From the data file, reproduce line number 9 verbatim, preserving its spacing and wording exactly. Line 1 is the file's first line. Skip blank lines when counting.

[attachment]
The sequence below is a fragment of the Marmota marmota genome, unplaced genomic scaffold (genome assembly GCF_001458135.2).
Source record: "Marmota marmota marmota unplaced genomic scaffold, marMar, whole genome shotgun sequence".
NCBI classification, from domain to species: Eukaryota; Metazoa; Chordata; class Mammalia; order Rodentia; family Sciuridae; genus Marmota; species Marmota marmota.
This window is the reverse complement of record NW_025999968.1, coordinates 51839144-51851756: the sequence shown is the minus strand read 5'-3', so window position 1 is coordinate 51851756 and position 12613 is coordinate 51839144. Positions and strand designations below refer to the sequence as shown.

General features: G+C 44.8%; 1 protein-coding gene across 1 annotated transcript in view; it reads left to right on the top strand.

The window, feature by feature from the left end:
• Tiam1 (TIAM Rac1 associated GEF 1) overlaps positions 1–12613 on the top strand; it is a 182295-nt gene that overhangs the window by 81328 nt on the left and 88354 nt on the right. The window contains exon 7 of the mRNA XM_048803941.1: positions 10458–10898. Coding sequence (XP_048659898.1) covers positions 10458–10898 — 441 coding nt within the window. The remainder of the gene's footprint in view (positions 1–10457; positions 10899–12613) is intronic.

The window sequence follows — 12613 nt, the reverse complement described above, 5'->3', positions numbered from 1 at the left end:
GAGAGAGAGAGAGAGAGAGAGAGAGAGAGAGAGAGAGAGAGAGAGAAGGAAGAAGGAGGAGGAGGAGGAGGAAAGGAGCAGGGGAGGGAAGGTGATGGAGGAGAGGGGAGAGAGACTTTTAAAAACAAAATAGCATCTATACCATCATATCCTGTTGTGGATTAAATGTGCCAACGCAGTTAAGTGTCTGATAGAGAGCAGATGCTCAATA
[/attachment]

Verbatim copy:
GAGAGAGAGAGAGAGAGAGAGAGAGAGAGAGAGAGAGAGAGAGAGAAGGAAGAAGGAGGAGGAGGAGGAGGAAAGGAGCAGGGGAGGGAAGGTGATGGAGGAGAGGGGAGAGAGACTTTTAAAAACAAAATAGCATCTATACCATCATATCCTGTTGTGGATTAAATGTGCCAACGCAGTTAAGTGTCTGATAGAGAGCAGATGCTCAATA